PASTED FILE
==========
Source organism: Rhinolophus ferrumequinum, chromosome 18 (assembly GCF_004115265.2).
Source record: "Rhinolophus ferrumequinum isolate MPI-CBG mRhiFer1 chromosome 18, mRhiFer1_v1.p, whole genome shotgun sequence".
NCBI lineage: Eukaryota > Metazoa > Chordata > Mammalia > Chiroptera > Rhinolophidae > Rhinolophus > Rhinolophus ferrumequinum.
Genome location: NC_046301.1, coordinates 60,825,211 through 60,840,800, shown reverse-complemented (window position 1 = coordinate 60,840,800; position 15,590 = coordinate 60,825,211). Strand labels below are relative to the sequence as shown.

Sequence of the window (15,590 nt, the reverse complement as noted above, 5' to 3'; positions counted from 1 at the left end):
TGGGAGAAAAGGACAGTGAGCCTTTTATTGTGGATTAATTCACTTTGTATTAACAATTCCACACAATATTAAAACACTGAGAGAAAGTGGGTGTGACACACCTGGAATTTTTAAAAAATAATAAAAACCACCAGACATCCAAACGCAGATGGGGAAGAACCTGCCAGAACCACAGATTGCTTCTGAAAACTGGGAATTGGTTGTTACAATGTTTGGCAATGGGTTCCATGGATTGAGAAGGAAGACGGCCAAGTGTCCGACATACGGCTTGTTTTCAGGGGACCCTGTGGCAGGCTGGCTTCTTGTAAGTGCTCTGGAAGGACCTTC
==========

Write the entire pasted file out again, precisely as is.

Source organism: Rhinolophus ferrumequinum, chromosome 18 (assembly GCF_004115265.2).
Source record: "Rhinolophus ferrumequinum isolate MPI-CBG mRhiFer1 chromosome 18, mRhiFer1_v1.p, whole genome shotgun sequence".
NCBI lineage: Eukaryota > Metazoa > Chordata > Mammalia > Chiroptera > Rhinolophidae > Rhinolophus > Rhinolophus ferrumequinum.
Genome location: NC_046301.1, coordinates 60,825,211 through 60,840,800, shown reverse-complemented (window position 1 = coordinate 60,840,800; position 15,590 = coordinate 60,825,211). Strand labels below are relative to the sequence as shown.

Sequence of the window (15,590 nt, the reverse complement as noted above, 5' to 3'; positions counted from 1 at the left end):
TGGGAGAAAAGGACAGTGAGCCTTTTATTGTGGATTAATTCACTTTGTATTAACAATTCCACACAATATTAAAACACTGAGAGAAAGTGGGTGTGACACACCTGGAATTTTTAAAAAATAATAAAAACCACCAGACATCCAAACGCAGATGGGGAAGAACCTGCCAGAACCACAGATTGCTTCTGAAAACTGGGAATTGGTTGTTACAATGTTTGGCAATGGGTTCCATGGATTGAGAAGGAAGACGGCCAAGTGTCCGACATACGGCTTGTTTTCAGGGGACCCTGTGGCAGGCTGGCTTCTTGTAAGTGCTCTGGAAGGACCTTC